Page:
Published on Sun Dec 12 2021

Impact of Weight Loss on Brain Age: Improved Brain Health Following Bariatric Surgery

See More ...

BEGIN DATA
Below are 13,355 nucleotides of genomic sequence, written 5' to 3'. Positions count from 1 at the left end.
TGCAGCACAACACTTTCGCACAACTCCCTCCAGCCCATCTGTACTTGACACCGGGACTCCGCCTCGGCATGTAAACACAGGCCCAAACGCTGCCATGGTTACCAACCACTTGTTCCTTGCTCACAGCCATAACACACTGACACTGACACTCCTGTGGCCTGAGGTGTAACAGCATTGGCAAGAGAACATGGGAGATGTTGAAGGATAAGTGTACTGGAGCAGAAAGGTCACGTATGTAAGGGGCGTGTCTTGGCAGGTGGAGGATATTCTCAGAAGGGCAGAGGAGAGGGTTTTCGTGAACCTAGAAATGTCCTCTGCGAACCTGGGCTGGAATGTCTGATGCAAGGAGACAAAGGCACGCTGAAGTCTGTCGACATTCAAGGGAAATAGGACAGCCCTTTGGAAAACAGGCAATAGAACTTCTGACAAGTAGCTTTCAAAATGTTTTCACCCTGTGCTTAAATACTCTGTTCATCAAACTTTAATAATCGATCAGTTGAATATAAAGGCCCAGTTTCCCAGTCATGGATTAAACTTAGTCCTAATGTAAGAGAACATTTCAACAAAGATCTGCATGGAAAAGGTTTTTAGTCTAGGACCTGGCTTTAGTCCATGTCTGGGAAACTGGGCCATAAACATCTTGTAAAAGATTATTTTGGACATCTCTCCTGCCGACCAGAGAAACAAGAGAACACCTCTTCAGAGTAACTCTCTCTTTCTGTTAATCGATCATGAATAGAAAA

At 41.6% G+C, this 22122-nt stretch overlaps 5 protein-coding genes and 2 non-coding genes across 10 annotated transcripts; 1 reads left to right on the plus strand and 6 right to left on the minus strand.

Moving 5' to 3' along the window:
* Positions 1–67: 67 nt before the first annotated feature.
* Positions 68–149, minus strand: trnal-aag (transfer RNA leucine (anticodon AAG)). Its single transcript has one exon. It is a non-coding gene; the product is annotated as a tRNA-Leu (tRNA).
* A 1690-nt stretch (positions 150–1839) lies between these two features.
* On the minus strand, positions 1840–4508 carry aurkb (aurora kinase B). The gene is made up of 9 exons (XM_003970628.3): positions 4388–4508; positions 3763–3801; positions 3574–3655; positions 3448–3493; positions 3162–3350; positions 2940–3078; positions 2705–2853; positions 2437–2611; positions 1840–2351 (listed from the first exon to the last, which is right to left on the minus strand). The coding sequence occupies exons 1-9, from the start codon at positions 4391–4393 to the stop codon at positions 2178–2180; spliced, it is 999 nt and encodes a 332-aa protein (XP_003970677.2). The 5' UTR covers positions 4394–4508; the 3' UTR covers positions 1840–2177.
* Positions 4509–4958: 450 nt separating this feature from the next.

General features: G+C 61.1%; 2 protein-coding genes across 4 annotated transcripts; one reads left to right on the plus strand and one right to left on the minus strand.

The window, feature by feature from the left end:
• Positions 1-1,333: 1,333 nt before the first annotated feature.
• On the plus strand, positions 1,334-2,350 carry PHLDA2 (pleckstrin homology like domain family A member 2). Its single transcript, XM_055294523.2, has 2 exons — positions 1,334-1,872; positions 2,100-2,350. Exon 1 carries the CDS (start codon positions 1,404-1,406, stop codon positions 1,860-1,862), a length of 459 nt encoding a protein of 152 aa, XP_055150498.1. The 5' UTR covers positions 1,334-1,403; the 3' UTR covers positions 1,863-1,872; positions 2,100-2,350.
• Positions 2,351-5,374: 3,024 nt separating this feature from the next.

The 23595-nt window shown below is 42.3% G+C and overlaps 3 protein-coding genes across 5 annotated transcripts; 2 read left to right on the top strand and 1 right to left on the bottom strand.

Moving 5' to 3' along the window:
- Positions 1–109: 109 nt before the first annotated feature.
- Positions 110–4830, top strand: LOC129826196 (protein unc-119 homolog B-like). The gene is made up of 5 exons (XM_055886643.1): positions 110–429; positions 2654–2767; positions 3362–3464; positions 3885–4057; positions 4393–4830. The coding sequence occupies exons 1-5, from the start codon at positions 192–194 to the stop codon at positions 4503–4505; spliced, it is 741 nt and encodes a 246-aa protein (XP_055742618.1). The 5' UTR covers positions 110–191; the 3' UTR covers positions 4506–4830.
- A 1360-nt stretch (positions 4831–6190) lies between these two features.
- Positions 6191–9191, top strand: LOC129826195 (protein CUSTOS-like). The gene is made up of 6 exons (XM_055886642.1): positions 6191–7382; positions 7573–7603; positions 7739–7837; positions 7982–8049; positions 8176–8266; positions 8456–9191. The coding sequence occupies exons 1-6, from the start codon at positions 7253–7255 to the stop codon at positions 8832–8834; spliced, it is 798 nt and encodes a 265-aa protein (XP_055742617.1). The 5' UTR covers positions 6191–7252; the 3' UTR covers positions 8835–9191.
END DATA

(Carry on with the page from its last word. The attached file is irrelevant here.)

Overweight and obese individuals tend to have increased brain age, reflecting poorer brain health likely due to grey and white matter atrophy related to obesity. However, it is unclear if older brain age associated with obesity can be reversed following weight loss and cardiometabolic health improvement. The aim of this study was to assess the impact of weight loss and cardiometabolic improvement following bariatric surgery on brain health, as measured by change in brain age estimated based on voxel-based morphometry (VBM). We used three datasets: 1) CamCAN to train the brain age prediction model, 2) Human Connectome Project to investigate whether individuals with obesity have greater brain age than individuals with normal weight, and 3) pre-surgery, as well as 4, 12, and 24 month post-surgery data from participants (n=87) who underwent a bariatric surgery to investigate whether weight loss and cardiometabolic improvement as a result of bariatric surgery lowers the brain age. Our results from the HCP dataset showed a higher brain age for individuals with obesity compared to individuals with normal weight (p<0.0001). We also found significant improvement in brain health, indicated by a decrease of 2.9 and 5.6 years in adjusted delta age at 12 and 24 months following bariatric surgery compared to baseline (p<0.0005). While the overall effect seemed to be driven by a global change across all brain regions and not from a specific region, our exploratory analysis showed lower delta age in certain brain regions at 24 months. This reduced age was also associated with post-surgery improvements in BMI, systolic/diastolic blood pressure, and HOMA-IR (p<0.05). In conclusion, these results suggest that obesity-related brain health abnormalities might be reversed by bariatric surgery-induced weight loss and widespread improvements in cardiometabolic alterations.